Researchers at the Massachusetts Institute of Technology in Cambridge, Massachusetts (US) have developed a sensor that can be implanted in the brain without requiring power or a wired connection into the brain. The device, which can detect tiny electrical currents in the brain and optical signals produced by luminescent proteins, interacts with an MRI scanner outside the body.
Detecting electrical and photonic signals without power
The challenge with most existing techniques for studying brain function is that they are very invasive. “Our device does not require a battery or an on-board power supply and is completely wireless,” MIT postdoc Aviad Hai describes the new MRI-based technique. “It opens the door to truly minimally invasive sensors that can even be injected easily to the brain.”
Not requiring a wire or battery are not the only advantages of the new MRI sensor: “Our device interacts with an MRI scanner by changing the MRI signal close by and can use the unique three-dimensional capabilities of MRI to give us a volumetric information from the brain, a technique that is sorely needed in neuroscience and neurology,” Hai says.
To create the sensor, Hai and his colleagues minimized a radio antenna down to just a few millimeters, tiny enough to be implanted directly into the brain. The MRI scanner outside the body detects the radio waves generated by water in the brain tissue. Initially, the MRI sensor in the brain is tuned to the same frequency as the radio waves emitted by the hydrogen atoms. When the sensor picks up an electromagnetic signal, its tuning changes and the sensor no longer matches the frequency of the hydrogen atoms. The external MRI scanner can pick up on this change, and the MIT scientists were able to show that their devices are sensitive to biological-scale potentials on the order of millivolts, comparable to what biological tissue generates, especially in the brain.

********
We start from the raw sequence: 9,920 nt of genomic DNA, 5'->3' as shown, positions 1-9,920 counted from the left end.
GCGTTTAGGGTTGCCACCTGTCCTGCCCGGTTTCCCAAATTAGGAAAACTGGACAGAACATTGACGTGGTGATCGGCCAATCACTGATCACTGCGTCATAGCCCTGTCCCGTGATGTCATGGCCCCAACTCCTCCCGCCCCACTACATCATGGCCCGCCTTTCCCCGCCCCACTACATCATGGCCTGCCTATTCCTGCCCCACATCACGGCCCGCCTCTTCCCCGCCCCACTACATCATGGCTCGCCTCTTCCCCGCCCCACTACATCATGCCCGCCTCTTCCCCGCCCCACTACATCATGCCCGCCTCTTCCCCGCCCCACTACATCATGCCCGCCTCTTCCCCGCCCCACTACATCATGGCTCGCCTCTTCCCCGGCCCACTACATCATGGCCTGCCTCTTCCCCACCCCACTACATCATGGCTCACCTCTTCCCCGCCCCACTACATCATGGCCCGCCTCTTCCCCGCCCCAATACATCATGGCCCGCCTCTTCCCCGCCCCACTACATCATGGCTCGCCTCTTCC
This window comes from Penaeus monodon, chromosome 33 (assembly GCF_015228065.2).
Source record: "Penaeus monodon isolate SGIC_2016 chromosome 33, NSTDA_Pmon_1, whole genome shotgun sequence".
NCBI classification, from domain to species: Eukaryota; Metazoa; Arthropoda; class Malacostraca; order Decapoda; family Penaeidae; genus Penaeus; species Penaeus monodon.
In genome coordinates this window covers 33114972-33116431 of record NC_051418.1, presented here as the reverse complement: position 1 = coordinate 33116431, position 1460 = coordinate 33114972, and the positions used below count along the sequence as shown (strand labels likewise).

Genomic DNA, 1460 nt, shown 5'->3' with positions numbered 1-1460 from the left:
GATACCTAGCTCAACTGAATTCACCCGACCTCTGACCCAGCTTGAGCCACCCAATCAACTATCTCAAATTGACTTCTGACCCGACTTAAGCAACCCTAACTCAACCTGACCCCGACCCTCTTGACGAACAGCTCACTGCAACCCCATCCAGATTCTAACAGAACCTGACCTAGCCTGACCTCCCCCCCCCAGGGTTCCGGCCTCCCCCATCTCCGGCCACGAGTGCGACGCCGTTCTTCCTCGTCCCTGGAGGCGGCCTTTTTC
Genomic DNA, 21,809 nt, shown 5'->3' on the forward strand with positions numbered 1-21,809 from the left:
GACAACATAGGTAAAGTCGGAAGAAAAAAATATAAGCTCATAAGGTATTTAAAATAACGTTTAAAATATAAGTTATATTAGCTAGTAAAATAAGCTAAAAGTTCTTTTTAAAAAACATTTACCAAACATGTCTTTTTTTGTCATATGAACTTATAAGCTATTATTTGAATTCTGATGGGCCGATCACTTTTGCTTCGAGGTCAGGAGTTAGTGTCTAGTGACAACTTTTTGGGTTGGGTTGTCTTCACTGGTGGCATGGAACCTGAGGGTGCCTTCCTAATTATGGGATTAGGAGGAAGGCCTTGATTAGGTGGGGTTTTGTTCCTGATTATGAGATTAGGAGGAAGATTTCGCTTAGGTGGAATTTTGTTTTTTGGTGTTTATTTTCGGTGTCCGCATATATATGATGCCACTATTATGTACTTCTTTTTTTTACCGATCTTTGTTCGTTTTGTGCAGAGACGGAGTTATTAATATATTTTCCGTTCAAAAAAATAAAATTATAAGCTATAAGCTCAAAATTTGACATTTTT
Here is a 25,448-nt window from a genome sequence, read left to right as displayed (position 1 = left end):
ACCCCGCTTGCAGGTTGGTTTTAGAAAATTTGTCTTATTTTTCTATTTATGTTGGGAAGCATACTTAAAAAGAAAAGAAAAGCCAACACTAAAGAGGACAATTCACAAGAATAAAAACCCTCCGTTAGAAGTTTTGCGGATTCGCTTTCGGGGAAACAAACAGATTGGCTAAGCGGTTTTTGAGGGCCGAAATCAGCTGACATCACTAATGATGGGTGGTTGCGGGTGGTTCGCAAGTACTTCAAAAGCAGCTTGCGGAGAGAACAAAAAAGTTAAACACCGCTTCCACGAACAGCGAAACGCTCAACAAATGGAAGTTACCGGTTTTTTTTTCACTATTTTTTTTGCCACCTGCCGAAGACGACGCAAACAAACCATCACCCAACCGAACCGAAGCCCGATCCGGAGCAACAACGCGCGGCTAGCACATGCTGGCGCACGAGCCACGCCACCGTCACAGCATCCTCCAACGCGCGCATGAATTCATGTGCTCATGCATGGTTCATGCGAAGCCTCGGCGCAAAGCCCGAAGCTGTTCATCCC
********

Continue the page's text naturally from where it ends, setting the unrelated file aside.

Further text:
Key applications for such MRI sensors
“We can make smaller and more flexible versions of the device, which means that we will be able to inject them in large numbers without major surgery and get large-scale information from the entire volume of the brain,” says Hai.
Impact on design of next-generation imaging technologies
“This technology is part of a wave of making sensors that interact with noninvasive imaging modalities,” confirms Hai. “Apart from MRI, there are beautiful examples, like ultrasound based sensors, coming from Caltech and UC Berkeley.”
Moving further along with this research work, Hai and his colleagues are planning to optimize their device even further: “Our calculations and modeling show that we can make the devices much smaller and more sensitive by adjusting the sensor geometry and components,” the researcher says. “In the near future, this will make the technology clinically applicable.”
Hai is also the lead author of the study “Wireless resonant circuits for the minimally invasive sensing of biophysical processes in magnetic resonance imaging,” published in Nature Biomedical Engineering.
Written by Sandra Henderson, Research Editor, Novus Light Technologies Today